Coca Lives vs. Cocalero

Image       ImageHaving already reviewed Cocalero for this blog, I thought it might be interesting to compare it to Coca Lives (also previously reviewed her by Anna, along with her review of Cocalero) another documentary set in the same province of Bolivia.  Unlike Cocalero, Coca Lives has flown relatively under the radar on film blogs and sites.  Not a single review could be found, even from Rotten Tomatoes.  This is interesting, because I think that Coca Lives is a much better film than Cocalero.  It features some of the same cast of characters: Evo Morales and his staff, the residents of Cupachabra and El Chapare, and the Coca Grower’s Labor Unions.  But Cocalero’s shortcomings were fulfilled in Coca Lives.  The latter has a much wider scope in terms of the people who are given voice.  We hear from Morales, et al, but also from other Bolivian government agents who support the criminalization of coca growing, military personel, a Bolivian anthropologist who relates the history of coca and its importance, a M.D. who talks about the health benefits of coca and why it shouldn’t be considered cocaine, and a consultant to the United States government who says some (not so shockingly) ignorant things about the issue.  It is in this scope that Coca Lives succeeds, as it gives a wider context and history to the current issues at hand.  Even though its cinematic artistry is nothing to be excited about, and several devices were actually distracting to the narrative of the documentary (i.e. some interviews/scenes shot in black and white and given an effect reminiscent of mid-century B&W films, for what seem unclear purposes), I believe it is because of its ambition and scope to which Coca Lives endeavors that makes it the best of these two films about the Bolivian coca growers of El Chapare.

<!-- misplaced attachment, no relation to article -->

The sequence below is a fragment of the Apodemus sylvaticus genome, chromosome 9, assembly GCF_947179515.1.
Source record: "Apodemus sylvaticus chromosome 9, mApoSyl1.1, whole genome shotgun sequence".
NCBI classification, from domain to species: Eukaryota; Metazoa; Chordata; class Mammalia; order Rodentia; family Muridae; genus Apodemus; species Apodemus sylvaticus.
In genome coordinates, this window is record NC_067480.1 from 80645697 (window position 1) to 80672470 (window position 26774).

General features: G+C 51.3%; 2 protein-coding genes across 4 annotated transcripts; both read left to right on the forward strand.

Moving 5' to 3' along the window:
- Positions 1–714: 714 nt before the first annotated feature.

J. Graber

“Coca Lives”

In the Bolivian film Coca Lives we encounter a very different point of view than that of the United States on the production of drugs. We are presented with the source of the drug cocaine, which is the coca leaf. Throughout this documentary we find  the stories of many people who are among hundreds of thousands who have suffered the demonization of this culturally integral plant.

Way before the Spanish or any other ‘developed’ culture arrived on the continent, the peoples living in south america had been using coca leaves for a plethora of purposes. For centuries they were consumed to fight hunger, fatigue, and to increase the senses in the practices of hunting. It is used to keep arthritis and many other ailments at bay. In other words, in a culture where medicine is traditional  and primitive, the use of every available resource is absolutely necessary.

This issue is not unique to the indigenous of Bolivia. It is a consistently growing problem in the Andean community. The plant was never used to achieve a high, but when gringos and Europeans came in and figured out how to do it, they were willing to pay extraordinary prices for the leaves therefore creating a new opportunity for farmers. The plant is easy to raise in climates that otherwise would not produce sell-able crops. As these markets grew and became corrupt with violence, an association was made between the negativity and the plant.

Now the government is sending military personnel into areas where coca is being raised and trying to stop not only the production but the traditional use of this plant that is so fundamental to the lifestyle that these marginalized indigenous communities maintain. Without a stable system, hundreds are displaced from their homes or watch their dwellings be destroyed. People are shot needlessly. Thousands of innocent men detained with little hope of being returned to the lives that were stolen from them.

-Anna O.